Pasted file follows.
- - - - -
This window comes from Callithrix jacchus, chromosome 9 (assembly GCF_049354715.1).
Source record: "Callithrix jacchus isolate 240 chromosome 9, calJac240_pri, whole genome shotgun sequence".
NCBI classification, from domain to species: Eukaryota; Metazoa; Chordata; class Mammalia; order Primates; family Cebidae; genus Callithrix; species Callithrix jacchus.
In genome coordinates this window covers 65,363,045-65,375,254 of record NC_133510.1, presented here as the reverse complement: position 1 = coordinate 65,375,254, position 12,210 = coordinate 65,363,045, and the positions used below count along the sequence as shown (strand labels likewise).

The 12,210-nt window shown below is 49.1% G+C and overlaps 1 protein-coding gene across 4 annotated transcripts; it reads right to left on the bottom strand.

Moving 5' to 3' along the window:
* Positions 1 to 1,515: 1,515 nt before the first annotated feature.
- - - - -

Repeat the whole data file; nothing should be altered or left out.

This window comes from Callithrix jacchus, chromosome 9 (assembly GCF_049354715.1).
Source record: "Callithrix jacchus isolate 240 chromosome 9, calJac240_pri, whole genome shotgun sequence".
NCBI classification, from domain to species: Eukaryota; Metazoa; Chordata; class Mammalia; order Primates; family Cebidae; genus Callithrix; species Callithrix jacchus.
In genome coordinates this window covers 65,363,045-65,375,254 of record NC_133510.1, presented here as the reverse complement: position 1 = coordinate 65,375,254, position 12,210 = coordinate 65,363,045, and the positions used below count along the sequence as shown (strand labels likewise).

The 12,210-nt window shown below is 49.1% G+C and overlaps 1 protein-coding gene across 4 annotated transcripts; it reads right to left on the bottom strand.

Moving 5' to 3' along the window:
* Positions 1 to 1,515: 1,515 nt before the first annotated feature.